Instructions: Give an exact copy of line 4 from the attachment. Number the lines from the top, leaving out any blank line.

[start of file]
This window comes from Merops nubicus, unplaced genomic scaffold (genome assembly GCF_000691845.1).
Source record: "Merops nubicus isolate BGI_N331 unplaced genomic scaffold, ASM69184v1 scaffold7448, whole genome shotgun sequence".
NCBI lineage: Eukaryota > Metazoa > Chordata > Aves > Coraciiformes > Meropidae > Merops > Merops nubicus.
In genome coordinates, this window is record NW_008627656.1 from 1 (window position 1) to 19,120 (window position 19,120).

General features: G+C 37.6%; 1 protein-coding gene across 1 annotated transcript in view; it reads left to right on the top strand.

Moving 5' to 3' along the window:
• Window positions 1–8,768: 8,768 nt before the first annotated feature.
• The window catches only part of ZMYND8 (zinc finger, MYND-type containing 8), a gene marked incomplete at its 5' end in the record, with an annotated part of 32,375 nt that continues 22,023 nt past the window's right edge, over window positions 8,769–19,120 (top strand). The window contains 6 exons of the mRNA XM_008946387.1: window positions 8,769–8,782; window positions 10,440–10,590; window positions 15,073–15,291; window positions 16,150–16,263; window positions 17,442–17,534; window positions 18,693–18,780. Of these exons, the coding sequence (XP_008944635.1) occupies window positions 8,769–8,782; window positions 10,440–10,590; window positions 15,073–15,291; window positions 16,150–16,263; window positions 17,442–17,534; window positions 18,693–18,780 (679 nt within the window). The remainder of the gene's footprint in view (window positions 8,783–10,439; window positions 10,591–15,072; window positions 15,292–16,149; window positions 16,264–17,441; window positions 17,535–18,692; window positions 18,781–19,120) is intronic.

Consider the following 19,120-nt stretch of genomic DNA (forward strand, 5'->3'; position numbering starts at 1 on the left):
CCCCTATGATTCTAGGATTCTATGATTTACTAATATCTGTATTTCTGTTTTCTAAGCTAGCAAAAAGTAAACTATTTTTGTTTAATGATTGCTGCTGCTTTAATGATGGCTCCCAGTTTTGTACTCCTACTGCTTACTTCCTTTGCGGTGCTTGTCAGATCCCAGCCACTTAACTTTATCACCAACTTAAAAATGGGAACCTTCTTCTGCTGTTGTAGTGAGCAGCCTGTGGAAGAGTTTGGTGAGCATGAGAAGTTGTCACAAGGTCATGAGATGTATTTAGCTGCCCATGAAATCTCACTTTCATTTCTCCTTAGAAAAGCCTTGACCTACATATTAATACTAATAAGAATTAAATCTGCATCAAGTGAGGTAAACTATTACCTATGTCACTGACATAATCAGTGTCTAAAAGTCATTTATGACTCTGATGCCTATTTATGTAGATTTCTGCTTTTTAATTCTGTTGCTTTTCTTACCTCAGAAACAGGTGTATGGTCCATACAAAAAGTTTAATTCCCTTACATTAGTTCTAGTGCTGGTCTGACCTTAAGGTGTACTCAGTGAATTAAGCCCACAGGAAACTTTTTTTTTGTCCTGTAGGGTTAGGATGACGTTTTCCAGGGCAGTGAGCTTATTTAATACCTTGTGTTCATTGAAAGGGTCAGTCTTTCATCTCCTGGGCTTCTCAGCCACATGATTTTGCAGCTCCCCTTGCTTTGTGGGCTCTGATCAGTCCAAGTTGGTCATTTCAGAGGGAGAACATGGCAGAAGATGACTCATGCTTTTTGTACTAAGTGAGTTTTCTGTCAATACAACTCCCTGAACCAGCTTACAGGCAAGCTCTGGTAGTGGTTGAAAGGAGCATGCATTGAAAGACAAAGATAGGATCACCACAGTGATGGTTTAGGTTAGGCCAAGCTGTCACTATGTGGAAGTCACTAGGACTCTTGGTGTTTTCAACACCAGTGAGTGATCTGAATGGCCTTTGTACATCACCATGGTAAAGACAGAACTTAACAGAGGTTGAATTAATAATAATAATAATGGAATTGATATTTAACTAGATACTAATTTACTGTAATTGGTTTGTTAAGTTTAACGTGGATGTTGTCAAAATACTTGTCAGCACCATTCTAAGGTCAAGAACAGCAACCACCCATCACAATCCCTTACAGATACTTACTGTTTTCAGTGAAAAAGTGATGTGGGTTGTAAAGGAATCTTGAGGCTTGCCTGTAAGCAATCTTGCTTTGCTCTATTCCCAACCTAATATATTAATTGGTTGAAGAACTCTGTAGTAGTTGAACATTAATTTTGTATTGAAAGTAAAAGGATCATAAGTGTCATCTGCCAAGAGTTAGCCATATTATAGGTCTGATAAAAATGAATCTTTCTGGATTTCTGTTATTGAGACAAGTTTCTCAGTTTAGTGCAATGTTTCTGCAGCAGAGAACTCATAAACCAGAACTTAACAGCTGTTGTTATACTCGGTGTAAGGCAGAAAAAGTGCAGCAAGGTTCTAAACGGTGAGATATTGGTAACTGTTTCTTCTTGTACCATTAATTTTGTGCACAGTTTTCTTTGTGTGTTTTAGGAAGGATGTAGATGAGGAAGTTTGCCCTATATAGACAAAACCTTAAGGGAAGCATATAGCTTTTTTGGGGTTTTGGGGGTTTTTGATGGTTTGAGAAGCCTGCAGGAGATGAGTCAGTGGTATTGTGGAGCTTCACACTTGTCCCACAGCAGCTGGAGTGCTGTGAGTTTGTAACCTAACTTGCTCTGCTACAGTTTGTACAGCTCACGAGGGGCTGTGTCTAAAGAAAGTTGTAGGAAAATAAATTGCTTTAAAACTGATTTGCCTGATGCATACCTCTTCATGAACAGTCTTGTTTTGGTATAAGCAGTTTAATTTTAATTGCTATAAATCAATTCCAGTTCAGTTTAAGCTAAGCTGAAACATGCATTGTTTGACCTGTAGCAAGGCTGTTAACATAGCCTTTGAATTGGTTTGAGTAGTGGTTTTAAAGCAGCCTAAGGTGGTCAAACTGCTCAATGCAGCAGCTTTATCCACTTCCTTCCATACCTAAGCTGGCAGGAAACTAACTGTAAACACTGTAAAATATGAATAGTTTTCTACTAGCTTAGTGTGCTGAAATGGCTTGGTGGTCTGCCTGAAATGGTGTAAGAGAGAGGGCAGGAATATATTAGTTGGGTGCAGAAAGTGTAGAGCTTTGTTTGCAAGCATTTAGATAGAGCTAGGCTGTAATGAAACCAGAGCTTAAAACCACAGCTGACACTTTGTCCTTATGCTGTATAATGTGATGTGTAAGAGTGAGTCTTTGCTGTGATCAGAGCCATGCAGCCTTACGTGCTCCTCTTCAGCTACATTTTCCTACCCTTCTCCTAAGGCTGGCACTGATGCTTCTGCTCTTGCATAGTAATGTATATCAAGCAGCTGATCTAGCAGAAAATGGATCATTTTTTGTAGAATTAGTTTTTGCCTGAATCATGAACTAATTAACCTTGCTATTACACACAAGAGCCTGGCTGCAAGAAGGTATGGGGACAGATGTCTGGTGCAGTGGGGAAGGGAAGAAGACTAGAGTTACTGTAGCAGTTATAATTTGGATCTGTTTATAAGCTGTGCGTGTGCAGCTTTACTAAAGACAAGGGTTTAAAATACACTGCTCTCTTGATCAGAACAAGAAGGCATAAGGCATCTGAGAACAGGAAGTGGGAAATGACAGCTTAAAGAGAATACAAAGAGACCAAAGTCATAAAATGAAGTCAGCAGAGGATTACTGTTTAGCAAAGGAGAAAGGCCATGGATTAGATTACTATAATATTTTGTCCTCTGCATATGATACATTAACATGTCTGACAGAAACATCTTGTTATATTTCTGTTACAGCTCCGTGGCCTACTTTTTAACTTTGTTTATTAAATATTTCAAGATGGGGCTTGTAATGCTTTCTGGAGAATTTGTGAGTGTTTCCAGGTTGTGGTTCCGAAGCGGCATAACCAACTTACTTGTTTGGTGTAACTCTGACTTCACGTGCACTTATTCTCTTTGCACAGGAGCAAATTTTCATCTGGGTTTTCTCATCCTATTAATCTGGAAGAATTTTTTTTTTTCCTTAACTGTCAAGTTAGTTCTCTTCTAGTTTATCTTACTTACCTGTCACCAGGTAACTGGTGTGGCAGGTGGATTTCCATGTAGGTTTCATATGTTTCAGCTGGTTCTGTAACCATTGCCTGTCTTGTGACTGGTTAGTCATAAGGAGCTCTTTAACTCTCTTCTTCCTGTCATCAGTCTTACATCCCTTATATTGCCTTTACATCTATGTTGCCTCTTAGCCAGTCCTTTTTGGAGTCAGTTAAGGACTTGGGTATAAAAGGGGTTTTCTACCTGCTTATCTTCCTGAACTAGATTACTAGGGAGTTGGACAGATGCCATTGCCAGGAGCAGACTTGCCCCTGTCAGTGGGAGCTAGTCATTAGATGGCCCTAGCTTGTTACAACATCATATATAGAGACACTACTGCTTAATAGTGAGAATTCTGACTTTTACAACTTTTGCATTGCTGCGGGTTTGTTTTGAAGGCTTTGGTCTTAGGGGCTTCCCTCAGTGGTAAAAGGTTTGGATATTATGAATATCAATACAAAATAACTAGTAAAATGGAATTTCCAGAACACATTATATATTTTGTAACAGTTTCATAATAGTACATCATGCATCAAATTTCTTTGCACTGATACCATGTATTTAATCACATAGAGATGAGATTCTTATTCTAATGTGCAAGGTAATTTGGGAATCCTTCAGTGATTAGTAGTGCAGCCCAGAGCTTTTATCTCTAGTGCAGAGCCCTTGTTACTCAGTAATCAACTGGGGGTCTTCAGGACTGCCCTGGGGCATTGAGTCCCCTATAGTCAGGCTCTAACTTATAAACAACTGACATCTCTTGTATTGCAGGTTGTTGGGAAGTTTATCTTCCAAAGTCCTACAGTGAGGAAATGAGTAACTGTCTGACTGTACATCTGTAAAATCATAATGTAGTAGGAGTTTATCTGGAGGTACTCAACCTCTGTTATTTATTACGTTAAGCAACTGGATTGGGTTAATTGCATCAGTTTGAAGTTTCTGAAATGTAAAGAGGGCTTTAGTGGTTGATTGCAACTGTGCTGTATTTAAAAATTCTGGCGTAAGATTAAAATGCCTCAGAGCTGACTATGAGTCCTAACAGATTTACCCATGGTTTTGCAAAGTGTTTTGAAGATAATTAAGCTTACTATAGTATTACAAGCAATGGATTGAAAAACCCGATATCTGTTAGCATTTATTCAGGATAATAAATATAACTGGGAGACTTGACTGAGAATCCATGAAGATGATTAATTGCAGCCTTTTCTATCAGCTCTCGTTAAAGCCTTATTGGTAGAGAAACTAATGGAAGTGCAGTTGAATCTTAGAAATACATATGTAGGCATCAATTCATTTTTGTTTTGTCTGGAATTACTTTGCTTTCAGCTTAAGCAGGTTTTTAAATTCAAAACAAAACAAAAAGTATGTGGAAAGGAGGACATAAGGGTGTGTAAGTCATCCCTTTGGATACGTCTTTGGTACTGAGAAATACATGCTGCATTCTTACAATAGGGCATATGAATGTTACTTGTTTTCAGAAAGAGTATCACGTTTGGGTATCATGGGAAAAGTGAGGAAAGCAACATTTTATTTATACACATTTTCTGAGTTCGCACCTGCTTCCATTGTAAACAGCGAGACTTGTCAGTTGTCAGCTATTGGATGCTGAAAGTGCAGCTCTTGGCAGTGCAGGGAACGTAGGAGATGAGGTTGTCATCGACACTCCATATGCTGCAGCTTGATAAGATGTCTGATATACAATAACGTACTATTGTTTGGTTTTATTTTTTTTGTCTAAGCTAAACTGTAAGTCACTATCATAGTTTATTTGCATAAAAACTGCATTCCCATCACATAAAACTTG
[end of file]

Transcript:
In genome coordinates, this window is record NW_008627656.1 from 1 (window position 1) to 19,120 (window position 19,120).